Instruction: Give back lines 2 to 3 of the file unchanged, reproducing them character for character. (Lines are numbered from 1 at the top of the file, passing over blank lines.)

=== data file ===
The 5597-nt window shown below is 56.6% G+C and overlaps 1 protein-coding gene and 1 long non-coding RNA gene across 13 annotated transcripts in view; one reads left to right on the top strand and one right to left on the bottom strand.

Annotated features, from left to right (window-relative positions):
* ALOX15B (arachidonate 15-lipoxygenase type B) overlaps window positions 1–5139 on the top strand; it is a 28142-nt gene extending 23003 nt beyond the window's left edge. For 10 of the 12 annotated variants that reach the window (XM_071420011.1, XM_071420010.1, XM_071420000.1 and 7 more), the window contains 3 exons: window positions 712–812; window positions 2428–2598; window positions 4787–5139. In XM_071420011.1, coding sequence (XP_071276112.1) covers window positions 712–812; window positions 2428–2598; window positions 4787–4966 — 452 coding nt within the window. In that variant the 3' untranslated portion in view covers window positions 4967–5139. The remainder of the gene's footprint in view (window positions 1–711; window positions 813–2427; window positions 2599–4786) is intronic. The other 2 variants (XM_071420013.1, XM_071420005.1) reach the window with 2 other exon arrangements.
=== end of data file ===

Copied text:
Annotated features, from left to right (window-relative positions):
* ALOX15B (arachidonate 15-lipoxygenase type B) overlaps window positions 1–5139 on the top strand; it is a 28142-nt gene extending 23003 nt beyond the window's left edge. For 10 of the 12 annotated variants that reach the window (XM_071420011.1, XM_071420010.1, XM_071420000.1 and 7 more), the window contains 3 exons: window positions 712–812; window positions 2428–2598; window positions 4787–5139. In XM_071420011.1, coding sequence (XP_071276112.1) covers window positions 712–812; window positions 2428–2598; window positions 4787–4966 — 452 coding nt within the window. In that variant the 3' untranslated portion in view covers window positions 4967–5139. The remainder of the gene's footprint in view (window positions 1–711; window positions 813–2427; window positions 2599–4786) is intronic. The other 2 variants (XM_071420013.1, XM_071420005.1) reach the window with 2 other exon arrangements.